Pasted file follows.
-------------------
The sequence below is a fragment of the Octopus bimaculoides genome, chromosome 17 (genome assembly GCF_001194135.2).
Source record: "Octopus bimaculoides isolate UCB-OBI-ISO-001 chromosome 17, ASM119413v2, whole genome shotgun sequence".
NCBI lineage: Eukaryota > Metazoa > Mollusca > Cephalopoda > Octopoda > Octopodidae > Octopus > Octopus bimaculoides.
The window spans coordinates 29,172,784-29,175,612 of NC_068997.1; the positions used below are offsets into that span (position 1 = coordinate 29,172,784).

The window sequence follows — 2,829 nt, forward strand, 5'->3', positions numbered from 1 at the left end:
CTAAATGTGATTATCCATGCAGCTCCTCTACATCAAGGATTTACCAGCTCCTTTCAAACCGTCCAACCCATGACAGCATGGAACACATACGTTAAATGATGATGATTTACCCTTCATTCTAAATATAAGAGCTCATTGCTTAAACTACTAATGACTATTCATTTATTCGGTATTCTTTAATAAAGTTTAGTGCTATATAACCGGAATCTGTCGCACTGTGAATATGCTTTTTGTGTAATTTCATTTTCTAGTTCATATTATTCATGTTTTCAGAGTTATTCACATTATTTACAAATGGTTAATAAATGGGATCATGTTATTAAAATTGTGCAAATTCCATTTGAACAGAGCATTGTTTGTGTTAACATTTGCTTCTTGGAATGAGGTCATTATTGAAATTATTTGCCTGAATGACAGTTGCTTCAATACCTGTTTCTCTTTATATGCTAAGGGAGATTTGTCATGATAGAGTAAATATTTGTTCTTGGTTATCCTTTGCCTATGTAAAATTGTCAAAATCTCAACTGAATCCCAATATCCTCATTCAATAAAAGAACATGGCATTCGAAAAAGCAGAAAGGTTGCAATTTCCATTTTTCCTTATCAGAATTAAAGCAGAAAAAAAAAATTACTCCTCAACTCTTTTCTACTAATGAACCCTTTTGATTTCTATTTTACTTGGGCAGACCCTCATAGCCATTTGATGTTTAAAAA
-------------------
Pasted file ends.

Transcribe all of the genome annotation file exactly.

The sequence below is a fragment of the Octopus bimaculoides genome, chromosome 17 (genome assembly GCF_001194135.2).
Source record: "Octopus bimaculoides isolate UCB-OBI-ISO-001 chromosome 17, ASM119413v2, whole genome shotgun sequence".
NCBI lineage: Eukaryota > Metazoa > Mollusca > Cephalopoda > Octopoda > Octopodidae > Octopus > Octopus bimaculoides.
The window spans coordinates 29,172,784-29,175,612 of NC_068997.1; the positions used below are offsets into that span (position 1 = coordinate 29,172,784).

The window sequence follows — 2,829 nt, forward strand, 5'->3', positions numbered from 1 at the left end:
CTAAATGTGATTATCCATGCAGCTCCTCTACATCAAGGATTTACCAGCTCCTTTCAAACCGTCCAACCCATGACAGCATGGAACACATACGTTAAATGATGATGATTTACCCTTCATTCTAAATATAAGAGCTCATTGCTTAAACTACTAATGACTATTCATTTATTCGGTATTCTTTAATAAAGTTTAGTGCTATATAACCGGAATCTGTCGCACTGTGAATATGCTTTTTGTGTAATTTCATTTTCTAGTTCATATTATTCATGTTTTCAGAGTTATTCACATTATTTACAAATGGTTAATAAATGGGATCATGTTATTAAAATTGTGCAAATTCCATTTGAACAGAGCATTGTTTGTGTTAACATTTGCTTCTTGGAATGAGGTCATTATTGAAATTATTTGCCTGAATGACAGTTGCTTCAATACCTGTTTCTCTTTATATGCTAAGGGAGATTTGTCATGATAGAGTAAATATTTGTTCTTGGTTATCCTTTGCCTATGTAAAATTGTCAAAATCTCAACTGAATCCCAATATCCTCATTCAATAAAAGAACATGGCATTCGAAAAAGCAGAAAGGTTGCAATTTCCATTTTTCCTTATCAGAATTAAAGCAGAAAAAAAAAATTACTCCTCAACTCTTTTCTACTAATGAACCCTTTTGATTTCTATTTTACTTGGGCAGACCCTCATAGCCATTTGATGTTTAAAAA